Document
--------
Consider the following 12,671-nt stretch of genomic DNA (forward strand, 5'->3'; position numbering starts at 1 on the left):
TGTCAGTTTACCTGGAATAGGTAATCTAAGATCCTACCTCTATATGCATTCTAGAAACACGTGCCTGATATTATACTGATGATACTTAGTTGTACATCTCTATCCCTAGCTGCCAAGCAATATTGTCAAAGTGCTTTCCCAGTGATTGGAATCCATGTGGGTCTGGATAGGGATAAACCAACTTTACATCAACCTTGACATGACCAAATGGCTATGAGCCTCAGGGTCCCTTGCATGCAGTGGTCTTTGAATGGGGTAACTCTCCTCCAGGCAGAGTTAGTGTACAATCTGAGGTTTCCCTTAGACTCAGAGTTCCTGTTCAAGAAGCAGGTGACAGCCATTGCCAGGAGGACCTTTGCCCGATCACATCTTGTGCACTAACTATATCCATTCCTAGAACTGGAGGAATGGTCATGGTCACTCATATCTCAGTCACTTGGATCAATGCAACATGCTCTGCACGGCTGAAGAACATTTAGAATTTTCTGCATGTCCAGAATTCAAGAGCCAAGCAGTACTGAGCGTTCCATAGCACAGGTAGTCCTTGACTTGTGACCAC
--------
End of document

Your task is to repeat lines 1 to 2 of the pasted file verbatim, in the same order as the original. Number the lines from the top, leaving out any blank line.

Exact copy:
Consider the following 12,671-nt stretch of genomic DNA (forward strand, 5'->3'; position numbering starts at 1 on the left):
TGTCAGTTTACCTGGAATAGGTAATCTAAGATCCTACCTCTATATGCATTCTAGAAACACGTGCCTGATATTATACTGATGATACTTAGTTGTACATCTCTATCCCTAGCTGCCAAGCAATATTGTCAAAGTGCTTTCCCAGTGATTGGAATCCATGTGGGTCTGGATAGGGATAAACCAACTTTACATCAACCTTGACATGACCAAATGGCTATGAGCCTCAGGGTCCCTTGCATGCAGTGGTCTTTGAATGGGGTAACTCTCCTCCAGGCAGAGTTAGTGTACAATCTGAGGTTTCCCTTAGACTCAGAGTTCCTGTTCAAGAAGCAGGTGACAGCCATTGCCAGGAGGACCTTTGCCCGATCACATCTTGTGCACTAACTATATCCATTCCTAGAACTGGAGGAATGGTCATGGTCACTCATATCTCAGTCACTTGGATCAATGCAACATGCTCTGCACGGCTGAAGAACATTTAGAATTTTCTGCATGTCCAGAATTCAAGAGCCAAGCAGTACTGAGCGTTCCATAGCACAGGTAGTCCTTGACTTGTGACCAC